There are several perceptions of what constitutes the border—what the Indians think, what the Chinese think, and what, maybe, is the actual border

"Both sides patrol up to their respective perceptions of LAC." This is not a sundry line but a sentence from the 2018-19 annual report of the Indian defence ministry.

It is referring to the Indian and Chinese militaries patrolling the border. But the trouble is bound to rear its cantankerous head where perceptions diverge.

LAC refers to the Line of Actual Control which is the effective border between the two Asian neighbours.

This week again there was a bellicose outburst in the Indian media over alleged Chinese incursions into Arunachal Pradesh’s Anjou district near the Chaglagam area.

It was triggered by Lok Sabha MP Tapir Gao’s small video post on social media on September 3. The root of the ruckus—a small hanging bridge made of wooden strips from felled trees over splashing waters of a monsoon mountain stream.

Gao told Moneycontrol, the small bridge was laid across the stream by Chinese soldiers who had been camping at the very spot for long and that it has been happening for years. A local villager had sent the video to Gao.

But by now it has become a periodic ritual. Of allegations and counter-allegations, of transgressions by the respective militaries of India and China in the border areas of Arunachal Pradesh. But that is how quite a stretch of the border with China is like.

In August 2014, then junior Union Home Minister Kiren Rijiju, an Arunachali, reeled out figures in the Rajya Sabha—Chinese army transgressed the Sino-Indian border a total of 1,278 times between 2010-13. "However, there are cases of transgression due to difference in perception of Line of Actual Control," Rijiju added for good measure.

And again, two weeks back, on August 24, Indian Army vice-chief designate Lt Gen MM Naravane said that if China transgressed at the LAC a 100 times, the Indian Army did so on 200 occasions.

Extremely scantily inhabited by the Mishimi tribe, this area is very heavily forested, high altitude and mountainous. Most of this wild territory is frequented by hunters, food gatherers and herb collectors.

There are Mishimi tribe members in the Indian side and also up yonder on the Chinese side. There are cross-border intermarriages among them and the dialect spoken is much similar.

But besides a vague understanding no one is quite sure where the border exactly lies. Hence transgressions are frequent even as army patrols stumble across into each other’s perceptions of what makes for the border.

There are several perceptions of what constitutes the border—what the Indians think, what the Chinese think, and what, maybe, is the actual border.

India stands by the McMahon Line. Drawn by Arthur Henry McMahon in 1914, former foreign secretary of British India (1911-14) and one of the main architects of the Simla Accord, his markings on the map delineated the border between India and Tibet. It was agreed to by British India and Tibet.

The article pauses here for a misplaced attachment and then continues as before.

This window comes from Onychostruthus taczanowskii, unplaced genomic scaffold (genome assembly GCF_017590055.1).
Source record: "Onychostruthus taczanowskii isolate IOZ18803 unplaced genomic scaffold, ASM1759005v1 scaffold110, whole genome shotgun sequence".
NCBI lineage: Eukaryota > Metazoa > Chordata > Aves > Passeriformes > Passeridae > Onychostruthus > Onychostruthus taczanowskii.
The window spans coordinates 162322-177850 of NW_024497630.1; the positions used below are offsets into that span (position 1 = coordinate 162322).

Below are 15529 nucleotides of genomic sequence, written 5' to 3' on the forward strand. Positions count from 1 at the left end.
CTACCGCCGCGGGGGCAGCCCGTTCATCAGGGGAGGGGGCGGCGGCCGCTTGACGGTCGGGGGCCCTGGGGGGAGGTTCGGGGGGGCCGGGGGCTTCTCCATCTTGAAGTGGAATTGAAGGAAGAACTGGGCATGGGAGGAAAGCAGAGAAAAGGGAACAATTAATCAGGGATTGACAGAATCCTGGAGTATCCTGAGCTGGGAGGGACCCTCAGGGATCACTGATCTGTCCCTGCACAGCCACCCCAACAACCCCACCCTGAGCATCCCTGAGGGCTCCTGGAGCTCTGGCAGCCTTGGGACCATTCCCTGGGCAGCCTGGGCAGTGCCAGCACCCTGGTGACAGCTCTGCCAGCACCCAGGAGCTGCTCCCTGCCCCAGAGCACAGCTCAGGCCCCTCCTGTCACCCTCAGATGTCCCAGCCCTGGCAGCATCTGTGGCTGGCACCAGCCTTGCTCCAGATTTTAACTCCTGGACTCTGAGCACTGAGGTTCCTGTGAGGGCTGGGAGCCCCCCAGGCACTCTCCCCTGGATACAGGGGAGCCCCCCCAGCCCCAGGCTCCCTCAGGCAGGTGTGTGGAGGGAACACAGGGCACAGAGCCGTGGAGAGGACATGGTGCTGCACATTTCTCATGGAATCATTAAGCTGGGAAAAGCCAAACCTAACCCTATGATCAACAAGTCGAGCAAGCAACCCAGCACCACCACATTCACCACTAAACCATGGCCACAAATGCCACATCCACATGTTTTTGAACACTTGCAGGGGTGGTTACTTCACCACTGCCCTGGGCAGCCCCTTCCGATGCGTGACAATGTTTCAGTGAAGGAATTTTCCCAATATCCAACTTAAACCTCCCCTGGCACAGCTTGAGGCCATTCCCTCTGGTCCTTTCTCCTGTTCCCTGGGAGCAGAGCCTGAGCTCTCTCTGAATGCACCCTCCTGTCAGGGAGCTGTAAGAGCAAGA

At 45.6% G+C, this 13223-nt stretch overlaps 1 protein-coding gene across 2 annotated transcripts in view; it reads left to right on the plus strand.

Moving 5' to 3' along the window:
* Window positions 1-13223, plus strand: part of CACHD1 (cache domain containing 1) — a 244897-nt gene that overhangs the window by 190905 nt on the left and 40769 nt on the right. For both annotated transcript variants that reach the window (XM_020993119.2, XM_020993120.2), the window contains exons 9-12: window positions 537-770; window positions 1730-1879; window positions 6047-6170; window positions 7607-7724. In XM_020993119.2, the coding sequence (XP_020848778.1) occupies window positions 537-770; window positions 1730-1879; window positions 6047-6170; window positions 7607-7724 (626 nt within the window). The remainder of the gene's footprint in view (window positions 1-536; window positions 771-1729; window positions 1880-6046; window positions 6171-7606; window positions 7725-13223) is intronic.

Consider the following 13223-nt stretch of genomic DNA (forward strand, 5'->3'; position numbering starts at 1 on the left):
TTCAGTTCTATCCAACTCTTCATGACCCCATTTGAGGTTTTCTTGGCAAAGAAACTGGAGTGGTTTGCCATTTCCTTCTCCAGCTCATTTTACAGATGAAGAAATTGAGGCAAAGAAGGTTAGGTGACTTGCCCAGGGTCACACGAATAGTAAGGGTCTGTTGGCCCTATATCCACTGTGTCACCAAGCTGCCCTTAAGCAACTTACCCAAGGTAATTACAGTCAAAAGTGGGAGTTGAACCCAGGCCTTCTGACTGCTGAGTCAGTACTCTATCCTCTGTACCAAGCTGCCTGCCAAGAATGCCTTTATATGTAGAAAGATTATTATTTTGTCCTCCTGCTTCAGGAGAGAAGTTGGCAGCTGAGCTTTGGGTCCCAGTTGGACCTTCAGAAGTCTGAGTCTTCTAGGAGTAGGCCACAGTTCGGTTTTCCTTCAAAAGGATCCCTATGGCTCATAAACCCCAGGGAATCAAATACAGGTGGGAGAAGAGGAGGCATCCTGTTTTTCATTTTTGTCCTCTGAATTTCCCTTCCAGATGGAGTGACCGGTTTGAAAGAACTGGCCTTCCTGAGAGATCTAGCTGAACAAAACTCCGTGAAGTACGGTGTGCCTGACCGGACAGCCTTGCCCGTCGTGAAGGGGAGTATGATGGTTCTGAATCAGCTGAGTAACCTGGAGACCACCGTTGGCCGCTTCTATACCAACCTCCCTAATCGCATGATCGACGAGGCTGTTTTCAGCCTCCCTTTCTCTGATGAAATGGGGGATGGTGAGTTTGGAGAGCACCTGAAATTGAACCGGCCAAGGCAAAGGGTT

But China refused to acknowledge the McMahon Line.

In a January 23, 1959 letter to Indian PM Jawaharlal Nehru, Chinese PM Chou En Lai pointed out that while there was no treaty to formally delineate the India-China border as Tibet was not a sovereign country, the "McMahon Line was a product of the British policy of aggression against the Tibetan Region of China."

Accordingly, China lays claim to 65,000 sq km of territory in Arunachal Pradesh which it calls "Southern Tibet". Therefore, while the McMahon Line is the effective India-China boundary for India, it has no legal sanctity in China’s eyes.

At the same time, the McMahon Line was drawn on the basis of alignment with the mountain crest in the region in accordance with the watershed principle. At no time did McMahon actually physically visit the places where he drew a line upon on the map. It was small wonder then that at times the McMahon Line and the mountain crest line did not quite align and there were remarkable variances.

On top of that is the difficulty of undertaking patrols from the Indian side towards the LAC with the lack of roads being the least of the problems.

While the Chinese side is fairly well connected with good quality roads and related infrastructure, the Indian side is not. For long, the creation of such infrastructure towards the LAC was prevented by a conscious Indian policy of not developing the borders with China so as to create a buffer area. But while that policy has changed now, the effect of the long years of ‘masterly inactivity’ is yet to wear off.

Taking the sensitivity of Arunachal Pradesh where as many as 13 districts share international borders with China, Myanmar and Bhutan, building roads has been accorded a lot of priority now.

As of March 2018, of the 27 roads (length 1792 km) in the state border identified as ‘vital’ from the military and security point of view, 15 roads (663 km long) have been completed while work is under progress on 12 other roads (length 1,130 km).

But whether the development of infrastructure can lead to a better situation on the border, which in turn can reduce the prevalent neighbourly tensions, is something time will tell.